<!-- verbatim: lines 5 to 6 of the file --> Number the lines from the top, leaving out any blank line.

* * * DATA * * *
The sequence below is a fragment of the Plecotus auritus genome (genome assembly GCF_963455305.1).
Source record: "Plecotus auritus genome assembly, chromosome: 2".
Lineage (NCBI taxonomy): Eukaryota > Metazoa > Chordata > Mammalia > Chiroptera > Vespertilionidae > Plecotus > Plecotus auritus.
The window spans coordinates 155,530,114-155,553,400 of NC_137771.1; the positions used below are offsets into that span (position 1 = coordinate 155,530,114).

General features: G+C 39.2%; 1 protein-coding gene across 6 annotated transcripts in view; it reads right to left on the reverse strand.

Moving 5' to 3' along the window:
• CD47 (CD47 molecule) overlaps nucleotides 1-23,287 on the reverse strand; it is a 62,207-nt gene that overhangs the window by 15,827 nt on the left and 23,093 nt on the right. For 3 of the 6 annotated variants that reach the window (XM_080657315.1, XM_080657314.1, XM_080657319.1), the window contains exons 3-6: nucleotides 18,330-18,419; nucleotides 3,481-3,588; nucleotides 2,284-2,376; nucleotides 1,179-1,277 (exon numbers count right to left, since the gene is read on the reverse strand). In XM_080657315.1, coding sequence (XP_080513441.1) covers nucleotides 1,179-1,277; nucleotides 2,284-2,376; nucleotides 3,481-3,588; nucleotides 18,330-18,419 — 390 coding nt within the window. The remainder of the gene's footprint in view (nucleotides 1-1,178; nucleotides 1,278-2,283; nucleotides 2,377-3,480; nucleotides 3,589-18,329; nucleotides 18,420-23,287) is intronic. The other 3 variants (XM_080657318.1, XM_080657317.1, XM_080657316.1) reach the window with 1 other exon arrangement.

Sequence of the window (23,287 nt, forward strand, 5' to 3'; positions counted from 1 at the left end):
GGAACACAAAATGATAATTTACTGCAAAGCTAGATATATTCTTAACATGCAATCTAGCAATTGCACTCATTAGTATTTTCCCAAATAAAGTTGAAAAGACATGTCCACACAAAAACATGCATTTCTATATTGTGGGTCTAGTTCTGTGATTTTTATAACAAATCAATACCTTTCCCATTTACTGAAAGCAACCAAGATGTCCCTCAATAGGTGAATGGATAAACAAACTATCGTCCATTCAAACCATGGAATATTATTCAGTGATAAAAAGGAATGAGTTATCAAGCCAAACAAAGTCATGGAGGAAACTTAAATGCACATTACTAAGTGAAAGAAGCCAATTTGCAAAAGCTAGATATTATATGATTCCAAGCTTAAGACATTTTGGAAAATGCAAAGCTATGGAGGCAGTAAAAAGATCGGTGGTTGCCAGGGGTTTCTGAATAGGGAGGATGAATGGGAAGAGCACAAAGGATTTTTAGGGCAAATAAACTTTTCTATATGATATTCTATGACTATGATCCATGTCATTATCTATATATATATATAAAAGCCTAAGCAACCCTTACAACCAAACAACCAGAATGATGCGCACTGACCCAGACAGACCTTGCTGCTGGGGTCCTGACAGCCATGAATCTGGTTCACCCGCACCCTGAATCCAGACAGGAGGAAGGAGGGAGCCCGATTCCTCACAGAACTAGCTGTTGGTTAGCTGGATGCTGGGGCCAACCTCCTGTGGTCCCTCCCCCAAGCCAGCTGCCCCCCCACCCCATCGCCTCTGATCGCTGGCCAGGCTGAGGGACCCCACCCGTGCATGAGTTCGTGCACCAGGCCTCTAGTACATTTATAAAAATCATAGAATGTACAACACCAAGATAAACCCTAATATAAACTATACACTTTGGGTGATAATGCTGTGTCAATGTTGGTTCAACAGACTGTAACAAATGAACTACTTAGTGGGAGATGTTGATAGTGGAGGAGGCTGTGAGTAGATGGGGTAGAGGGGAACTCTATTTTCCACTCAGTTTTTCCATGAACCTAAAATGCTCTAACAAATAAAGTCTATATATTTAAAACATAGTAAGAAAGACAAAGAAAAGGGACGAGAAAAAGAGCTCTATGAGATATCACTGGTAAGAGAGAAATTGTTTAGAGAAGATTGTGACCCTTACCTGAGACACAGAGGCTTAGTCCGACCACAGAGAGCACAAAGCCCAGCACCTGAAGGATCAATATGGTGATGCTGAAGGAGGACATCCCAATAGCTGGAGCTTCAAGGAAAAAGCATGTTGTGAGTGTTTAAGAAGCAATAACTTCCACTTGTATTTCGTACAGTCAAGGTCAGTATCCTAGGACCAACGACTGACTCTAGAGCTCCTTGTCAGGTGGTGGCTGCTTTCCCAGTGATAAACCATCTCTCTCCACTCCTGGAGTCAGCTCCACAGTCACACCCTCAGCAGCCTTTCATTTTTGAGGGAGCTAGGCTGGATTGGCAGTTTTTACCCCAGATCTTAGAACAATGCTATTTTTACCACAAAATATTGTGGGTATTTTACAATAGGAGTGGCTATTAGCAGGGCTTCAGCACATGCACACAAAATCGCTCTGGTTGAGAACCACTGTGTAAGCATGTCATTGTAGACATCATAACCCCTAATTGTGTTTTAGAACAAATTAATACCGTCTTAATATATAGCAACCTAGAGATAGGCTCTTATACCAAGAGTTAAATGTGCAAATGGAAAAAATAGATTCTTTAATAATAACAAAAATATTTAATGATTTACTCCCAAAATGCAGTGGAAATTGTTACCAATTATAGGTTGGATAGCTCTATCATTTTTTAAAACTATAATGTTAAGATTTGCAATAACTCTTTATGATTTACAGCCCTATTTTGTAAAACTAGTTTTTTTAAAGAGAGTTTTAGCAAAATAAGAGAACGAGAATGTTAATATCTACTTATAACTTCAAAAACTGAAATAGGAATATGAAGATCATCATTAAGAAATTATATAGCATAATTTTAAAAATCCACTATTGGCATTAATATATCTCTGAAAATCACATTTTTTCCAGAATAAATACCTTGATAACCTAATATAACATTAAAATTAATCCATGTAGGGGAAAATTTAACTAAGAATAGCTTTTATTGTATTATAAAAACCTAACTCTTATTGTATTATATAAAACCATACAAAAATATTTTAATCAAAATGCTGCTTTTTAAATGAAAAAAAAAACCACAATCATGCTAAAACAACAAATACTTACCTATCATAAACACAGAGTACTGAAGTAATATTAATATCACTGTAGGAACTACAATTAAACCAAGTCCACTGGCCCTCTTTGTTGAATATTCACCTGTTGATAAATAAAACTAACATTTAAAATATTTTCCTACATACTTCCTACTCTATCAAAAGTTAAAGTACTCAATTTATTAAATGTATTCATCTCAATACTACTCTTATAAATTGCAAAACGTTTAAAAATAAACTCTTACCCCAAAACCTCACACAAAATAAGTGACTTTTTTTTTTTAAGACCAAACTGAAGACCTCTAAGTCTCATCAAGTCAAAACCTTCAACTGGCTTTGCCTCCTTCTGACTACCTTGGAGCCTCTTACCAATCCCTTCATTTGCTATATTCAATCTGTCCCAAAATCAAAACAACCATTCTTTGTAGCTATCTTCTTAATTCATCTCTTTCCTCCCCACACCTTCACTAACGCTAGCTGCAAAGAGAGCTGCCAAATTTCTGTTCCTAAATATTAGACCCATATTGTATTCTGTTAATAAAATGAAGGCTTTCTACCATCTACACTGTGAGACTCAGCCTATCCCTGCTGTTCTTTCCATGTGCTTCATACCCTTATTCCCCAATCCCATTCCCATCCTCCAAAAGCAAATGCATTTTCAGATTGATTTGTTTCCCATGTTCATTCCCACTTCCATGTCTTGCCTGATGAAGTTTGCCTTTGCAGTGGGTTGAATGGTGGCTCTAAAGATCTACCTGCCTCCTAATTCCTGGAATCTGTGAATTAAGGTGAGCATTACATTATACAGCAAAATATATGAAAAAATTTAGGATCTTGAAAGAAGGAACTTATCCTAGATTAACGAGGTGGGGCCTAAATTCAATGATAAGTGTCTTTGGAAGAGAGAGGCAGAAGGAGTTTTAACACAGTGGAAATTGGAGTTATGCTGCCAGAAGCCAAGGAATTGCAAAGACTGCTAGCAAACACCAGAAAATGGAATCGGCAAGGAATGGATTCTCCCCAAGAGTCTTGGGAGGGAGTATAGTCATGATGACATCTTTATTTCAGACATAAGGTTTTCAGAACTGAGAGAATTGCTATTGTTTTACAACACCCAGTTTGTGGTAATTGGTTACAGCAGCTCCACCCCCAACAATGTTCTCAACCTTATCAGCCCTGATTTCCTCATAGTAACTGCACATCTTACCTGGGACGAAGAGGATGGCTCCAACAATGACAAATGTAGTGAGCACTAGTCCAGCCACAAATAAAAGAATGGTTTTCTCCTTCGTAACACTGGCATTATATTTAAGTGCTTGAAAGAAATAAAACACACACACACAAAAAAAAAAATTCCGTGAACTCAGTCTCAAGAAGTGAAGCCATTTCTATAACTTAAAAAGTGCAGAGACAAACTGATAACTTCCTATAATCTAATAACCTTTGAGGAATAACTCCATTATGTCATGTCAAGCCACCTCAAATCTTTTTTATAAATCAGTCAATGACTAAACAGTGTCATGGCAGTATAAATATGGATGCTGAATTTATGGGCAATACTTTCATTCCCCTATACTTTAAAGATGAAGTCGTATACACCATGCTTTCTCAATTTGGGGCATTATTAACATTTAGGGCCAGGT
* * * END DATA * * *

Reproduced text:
General features: G+C 39.2%; 1 protein-coding gene across 6 annotated transcripts in view; it reads right to left on the reverse strand.

Moving 5' to 3' along the window: